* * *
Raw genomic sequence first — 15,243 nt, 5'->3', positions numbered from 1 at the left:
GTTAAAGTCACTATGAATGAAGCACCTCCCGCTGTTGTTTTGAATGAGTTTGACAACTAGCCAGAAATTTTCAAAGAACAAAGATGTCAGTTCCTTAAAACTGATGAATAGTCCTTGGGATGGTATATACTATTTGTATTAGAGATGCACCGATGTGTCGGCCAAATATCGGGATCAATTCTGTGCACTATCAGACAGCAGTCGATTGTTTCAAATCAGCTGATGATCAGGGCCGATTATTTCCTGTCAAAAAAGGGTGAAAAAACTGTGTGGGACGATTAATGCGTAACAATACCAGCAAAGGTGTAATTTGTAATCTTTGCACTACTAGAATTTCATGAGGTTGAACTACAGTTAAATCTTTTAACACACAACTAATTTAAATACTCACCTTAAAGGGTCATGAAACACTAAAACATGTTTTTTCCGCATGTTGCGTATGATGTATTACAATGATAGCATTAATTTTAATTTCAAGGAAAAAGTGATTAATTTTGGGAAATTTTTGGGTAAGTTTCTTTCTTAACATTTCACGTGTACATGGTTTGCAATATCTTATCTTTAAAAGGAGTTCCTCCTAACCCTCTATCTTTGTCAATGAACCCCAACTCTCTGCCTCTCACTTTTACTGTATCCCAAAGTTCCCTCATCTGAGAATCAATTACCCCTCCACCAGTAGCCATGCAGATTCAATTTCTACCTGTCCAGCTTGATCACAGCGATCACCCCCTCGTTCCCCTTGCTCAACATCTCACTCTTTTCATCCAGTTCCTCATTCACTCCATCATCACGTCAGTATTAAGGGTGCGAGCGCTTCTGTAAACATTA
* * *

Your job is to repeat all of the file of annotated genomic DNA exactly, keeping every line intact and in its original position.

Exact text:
Raw genomic sequence first — 15,243 nt, 5'->3', positions numbered from 1 at the left:
GTTAAAGTCACTATGAATGAAGCACCTCCCGCTGTTGTTTTGAATGAGTTTGACAACTAGCCAGAAATTTTCAAAGAACAAAGATGTCAGTTCCTTAAAACTGATGAATAGTCCTTGGGATGGTATATACTATTTGTATTAGAGATGCACCGATGTGTCGGCCAAATATCGGGATCAATTCTGTGCACTATCAGACAGCAGTCGATTGTTTCAAATCAGCTGATGATCAGGGCCGATTATTTCCTGTCAAAAAAGGGTGAAAAAACTGTGTGGGACGATTAATGCGTAACAATACCAGCAAAGGTGTAATTTGTAATCTTTGCACTACTAGAATTTCATGAGGTTGAACTACAGTTAAATCTTTTAACACACAACTAATTTAAATACTCACCTTAAAGGGTCATGAAACACTAAAACATGTTTTTTCCGCATGTTGCGTATGATGTATTACAATGATAGCATTAATTTTAATTTCAAGGAAAAAGTGATTAATTTTGGGAAATTTTTGGGTAAGTTTCTTTCTTAACATTTCACGTGTACATGGTTTGCAATATCTTATCTTTAAAAGGAGTTCCTCCTAACCCTCTATCTTTGTCAATGAACCCCAACTCTCTGCCTCTCACTTTTACTGTATCCCAAAGTTCCCTCATCTGAGAATCAATTACCCCTCCACCAGTAGCCATGCAGATTCAATTTCTACCTGTCCAGCTTGATCACAGCGATCACCCCCTCGTTCCCCTTGCTCAACATCTCACTCTTTTCATCCAGTTCCTCATTCACTCCATCATCACGTCAGTATTAAGGGTGCGAGCGCTTCTGTAAACATTA